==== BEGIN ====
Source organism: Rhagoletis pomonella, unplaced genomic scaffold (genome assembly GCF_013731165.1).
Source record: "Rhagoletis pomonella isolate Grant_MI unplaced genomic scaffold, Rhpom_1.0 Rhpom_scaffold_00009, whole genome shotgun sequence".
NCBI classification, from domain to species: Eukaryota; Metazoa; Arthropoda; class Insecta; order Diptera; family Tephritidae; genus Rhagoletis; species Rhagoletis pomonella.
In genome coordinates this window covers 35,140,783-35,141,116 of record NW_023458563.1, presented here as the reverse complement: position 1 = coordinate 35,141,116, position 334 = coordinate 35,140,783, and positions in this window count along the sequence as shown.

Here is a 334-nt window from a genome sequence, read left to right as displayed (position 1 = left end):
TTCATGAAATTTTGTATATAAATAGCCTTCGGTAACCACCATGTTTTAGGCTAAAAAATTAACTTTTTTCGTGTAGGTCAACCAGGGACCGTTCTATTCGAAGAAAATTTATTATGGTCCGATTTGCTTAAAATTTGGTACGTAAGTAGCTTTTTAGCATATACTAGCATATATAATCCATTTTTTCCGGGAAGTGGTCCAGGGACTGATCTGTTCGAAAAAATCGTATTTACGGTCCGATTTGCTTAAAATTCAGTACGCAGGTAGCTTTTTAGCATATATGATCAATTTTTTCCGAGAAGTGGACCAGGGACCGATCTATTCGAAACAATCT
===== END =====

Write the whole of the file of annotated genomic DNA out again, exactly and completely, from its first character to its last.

Source organism: Rhagoletis pomonella, unplaced genomic scaffold (genome assembly GCF_013731165.1).
Source record: "Rhagoletis pomonella isolate Grant_MI unplaced genomic scaffold, Rhpom_1.0 Rhpom_scaffold_00009, whole genome shotgun sequence".
NCBI classification, from domain to species: Eukaryota; Metazoa; Arthropoda; class Insecta; order Diptera; family Tephritidae; genus Rhagoletis; species Rhagoletis pomonella.
In genome coordinates this window covers 35,140,783-35,141,116 of record NW_023458563.1, presented here as the reverse complement: position 1 = coordinate 35,141,116, position 334 = coordinate 35,140,783, and positions in this window count along the sequence as shown.

Here is a 334-nt window from a genome sequence, read left to right as displayed (position 1 = left end):
TTCATGAAATTTTGTATATAAATAGCCTTCGGTAACCACCATGTTTTAGGCTAAAAAATTAACTTTTTTCGTGTAGGTCAACCAGGGACCGTTCTATTCGAAGAAAATTTATTATGGTCCGATTTGCTTAAAATTTGGTACGTAAGTAGCTTTTTAGCATATACTAGCATATATAATCCATTTTTTCCGGGAAGTGGTCCAGGGACTGATCTGTTCGAAAAAATCGTATTTACGGTCCGATTTGCTTAAAATTCAGTACGCAGGTAGCTTTTTAGCATATATGATCAATTTTTTCCGAGAAGTGGACCAGGGACCGATCTATTCGAAACAATCT